Interventions that attract attention and reveal what might live there are connecting people to place at Hobsonville Point—a medium-density suburb designed with the infrastructure necessary to generate a socially successful and sustainable community. Without explanation or instruction, these architectural objects create a unique and memorable user experience. Solving the client’s desire for inhabitants of Hobsonville to come to know the natural community that they live among in addition to the human one.
This successful new suburb comprises thousands of homes on safe streets, with new transport networks, schools, parks, playgrounds and public amenities. Diverse neighborhoods have been designed to be more resilient and adaptable to change than is the standard development model. High quality and easily accessible public spaces have been planned as a big, shared backyard that provide multiple opportunities for play.
The coastal edge of the upper Waitemata sustains a host of native plants and wildlife from insects, tree lizards and terrestrial birds in the coastal forest, scrublands and long grass meadows, to fish, crabs and coastal birds in the mudflats, shell banks and rocky shoreline. Three-quarters of Hobsonville Point is encircled by the coastal walkway Te Ara Manawa, designed in association with New York-based firm Nelson Byrd Woltz. It runs for approximately 4km, providing a continuous and accessible off-road walking and biking loop around the peninsula.
Te Ara Manawa is more than a walkway; it is a healthy, green necklace stitched into the surrounding neighborhoods through a fluted edge, linking social spaces that are built up from and reflect Hobsonville’s history and character. It is a habitat for people and wildlife that contrasts with the built-up intensity of the peninsula, and an opportunity for meeting and socializing, discovery through play, pausing, resting and contemplation. Hobsonville Point’s Play Strategy was devised to create a habitat for people and wildlife, encouraging children and people of all ages to connect with nature through play.
Small interventions—linking play destinations and playful encounters—are located at natural features, as well as remnant structures from the old air force base, to offer a rich and unique experience of place. Habitat markers—designed by Isthmus and fabricated by long-time collaborator Phillip Meier—take the form of large posts, standing or lying down. The markers are micro-architecture, with holes and hollows for birds and insects to make their homes within, and in turn for children to explore and encounter nature.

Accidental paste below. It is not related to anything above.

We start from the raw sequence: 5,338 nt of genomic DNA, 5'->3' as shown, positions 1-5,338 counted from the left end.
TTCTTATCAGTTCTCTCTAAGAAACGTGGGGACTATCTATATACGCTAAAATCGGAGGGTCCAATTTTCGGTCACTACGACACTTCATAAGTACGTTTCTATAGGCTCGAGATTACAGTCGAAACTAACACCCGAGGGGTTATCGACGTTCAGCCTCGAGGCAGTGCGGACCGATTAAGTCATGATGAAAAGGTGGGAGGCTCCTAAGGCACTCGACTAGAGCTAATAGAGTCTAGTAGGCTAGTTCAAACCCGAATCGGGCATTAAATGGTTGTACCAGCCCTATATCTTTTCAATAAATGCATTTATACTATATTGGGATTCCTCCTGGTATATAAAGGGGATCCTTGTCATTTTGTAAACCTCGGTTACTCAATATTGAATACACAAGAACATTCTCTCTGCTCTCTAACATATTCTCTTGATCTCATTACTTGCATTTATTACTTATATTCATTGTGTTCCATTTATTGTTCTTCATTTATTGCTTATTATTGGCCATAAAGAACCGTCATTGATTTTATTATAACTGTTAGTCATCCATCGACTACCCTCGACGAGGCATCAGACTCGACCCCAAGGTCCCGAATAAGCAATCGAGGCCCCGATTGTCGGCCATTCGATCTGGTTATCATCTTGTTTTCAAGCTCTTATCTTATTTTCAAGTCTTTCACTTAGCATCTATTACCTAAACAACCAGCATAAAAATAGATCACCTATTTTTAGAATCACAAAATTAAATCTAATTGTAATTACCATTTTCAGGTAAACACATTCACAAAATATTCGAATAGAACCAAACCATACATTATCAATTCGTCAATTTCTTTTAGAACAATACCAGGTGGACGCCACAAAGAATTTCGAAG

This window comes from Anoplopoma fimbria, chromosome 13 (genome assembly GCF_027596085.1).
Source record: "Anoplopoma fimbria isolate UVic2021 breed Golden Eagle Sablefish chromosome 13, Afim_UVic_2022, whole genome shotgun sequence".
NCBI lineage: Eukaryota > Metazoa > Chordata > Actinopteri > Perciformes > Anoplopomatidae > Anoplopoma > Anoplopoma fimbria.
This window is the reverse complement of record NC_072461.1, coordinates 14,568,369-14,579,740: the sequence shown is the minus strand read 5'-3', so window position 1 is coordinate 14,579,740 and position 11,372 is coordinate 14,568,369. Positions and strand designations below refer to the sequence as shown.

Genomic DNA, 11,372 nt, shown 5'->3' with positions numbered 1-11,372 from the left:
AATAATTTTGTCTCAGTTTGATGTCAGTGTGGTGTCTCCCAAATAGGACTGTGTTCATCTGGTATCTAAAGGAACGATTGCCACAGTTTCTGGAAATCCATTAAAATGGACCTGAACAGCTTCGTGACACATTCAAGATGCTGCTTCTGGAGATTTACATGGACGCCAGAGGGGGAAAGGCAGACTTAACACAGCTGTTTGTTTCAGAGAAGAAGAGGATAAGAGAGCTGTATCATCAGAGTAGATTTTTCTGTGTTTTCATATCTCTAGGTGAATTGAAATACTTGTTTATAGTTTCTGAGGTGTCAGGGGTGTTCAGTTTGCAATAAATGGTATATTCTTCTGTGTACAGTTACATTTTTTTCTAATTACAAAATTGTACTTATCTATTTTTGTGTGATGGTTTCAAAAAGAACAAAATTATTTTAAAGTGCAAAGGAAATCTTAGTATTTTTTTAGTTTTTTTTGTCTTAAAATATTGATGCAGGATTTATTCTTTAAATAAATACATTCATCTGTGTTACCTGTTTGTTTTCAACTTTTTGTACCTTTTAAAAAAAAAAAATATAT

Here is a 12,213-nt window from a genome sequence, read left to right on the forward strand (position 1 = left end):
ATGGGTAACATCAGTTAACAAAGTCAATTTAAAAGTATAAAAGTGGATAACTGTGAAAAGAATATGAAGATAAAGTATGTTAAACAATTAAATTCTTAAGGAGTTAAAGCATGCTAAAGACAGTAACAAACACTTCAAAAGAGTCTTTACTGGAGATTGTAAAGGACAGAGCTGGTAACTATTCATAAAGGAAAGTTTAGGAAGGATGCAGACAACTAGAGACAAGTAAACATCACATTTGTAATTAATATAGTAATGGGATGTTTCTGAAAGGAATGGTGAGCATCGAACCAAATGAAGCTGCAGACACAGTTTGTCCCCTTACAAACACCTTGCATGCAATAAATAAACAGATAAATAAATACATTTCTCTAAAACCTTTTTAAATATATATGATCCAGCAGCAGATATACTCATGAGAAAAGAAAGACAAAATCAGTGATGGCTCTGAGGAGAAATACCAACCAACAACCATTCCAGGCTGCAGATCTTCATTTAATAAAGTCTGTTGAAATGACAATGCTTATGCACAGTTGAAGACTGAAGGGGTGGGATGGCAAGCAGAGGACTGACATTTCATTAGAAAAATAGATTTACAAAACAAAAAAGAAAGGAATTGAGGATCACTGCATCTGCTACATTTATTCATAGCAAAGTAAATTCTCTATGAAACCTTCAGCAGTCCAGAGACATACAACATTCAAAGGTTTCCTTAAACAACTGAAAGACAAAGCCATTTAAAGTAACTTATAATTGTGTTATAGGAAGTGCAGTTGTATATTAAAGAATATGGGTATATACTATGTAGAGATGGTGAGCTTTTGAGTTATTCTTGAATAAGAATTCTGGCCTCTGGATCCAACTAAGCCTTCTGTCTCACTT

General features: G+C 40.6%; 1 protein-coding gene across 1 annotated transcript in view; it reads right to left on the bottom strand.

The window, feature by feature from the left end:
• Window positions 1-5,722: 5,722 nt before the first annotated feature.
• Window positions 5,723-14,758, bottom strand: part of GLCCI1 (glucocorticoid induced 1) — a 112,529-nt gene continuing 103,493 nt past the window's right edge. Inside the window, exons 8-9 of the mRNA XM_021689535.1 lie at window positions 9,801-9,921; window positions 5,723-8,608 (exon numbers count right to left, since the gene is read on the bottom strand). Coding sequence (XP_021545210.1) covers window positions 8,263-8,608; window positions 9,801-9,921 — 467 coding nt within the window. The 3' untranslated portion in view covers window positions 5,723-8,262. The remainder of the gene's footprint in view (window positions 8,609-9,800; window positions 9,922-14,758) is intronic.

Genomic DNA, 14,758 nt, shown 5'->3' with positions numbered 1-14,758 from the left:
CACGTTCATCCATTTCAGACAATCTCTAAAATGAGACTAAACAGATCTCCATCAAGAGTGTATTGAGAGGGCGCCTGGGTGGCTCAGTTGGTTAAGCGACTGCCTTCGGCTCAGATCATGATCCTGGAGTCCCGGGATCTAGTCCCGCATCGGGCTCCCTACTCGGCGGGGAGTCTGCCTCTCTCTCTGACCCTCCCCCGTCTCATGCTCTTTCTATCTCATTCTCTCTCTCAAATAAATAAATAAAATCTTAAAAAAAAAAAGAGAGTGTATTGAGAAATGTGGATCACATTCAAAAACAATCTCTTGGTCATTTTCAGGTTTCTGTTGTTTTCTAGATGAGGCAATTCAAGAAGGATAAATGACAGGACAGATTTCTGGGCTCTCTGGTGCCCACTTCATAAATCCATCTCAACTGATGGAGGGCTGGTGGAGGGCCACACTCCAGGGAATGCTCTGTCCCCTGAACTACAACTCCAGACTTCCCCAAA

The CNC routed forms are intended to prompt curiosity; multiple holes of varying sizes provide a habitat for different forms of wildlife, and the position of the cavities on the marker is dictated by the environment—whether it be forest floor, tree canopy, meadow, constructed pond or mudflat. Not knowing what wildlife may occupy the markers is part of the appeal; they become a live and evolving thing.
We have a responsibility as designers to respect whenua (land). This project makes this connection more obvious in a curious and fun way; architecture for critters as markers within a bigger project.
David Irwin (bid leader), Helen Kerr (stakeholder engagement and principal landscape architect), Grant Bailey (project manager), Michael Chu (landscape architect), Azmon Chetty (architectural design), and Nick Pearson (landscape architect and quality assurance)
Phillip Meier (fabrication)
“These markers are visually compelling and mix forms and material beautifully. But it is the exploratory nature of them that I find so inspiring. They are inviting, open-ended, playful, and wondrous. They remind us to be curious, look closer, touch, find, and focus.”
“Embodies the interaction between man-made structures and nature, essentially becoming a live mini-museum that encourages visitors to engage with nature and the surrounding habitat time and time again.”
“A terrific blend of manmade and natural materials. The porous wood is a welcome surprise— and functional for the feathered and furry inhabitants of the area.”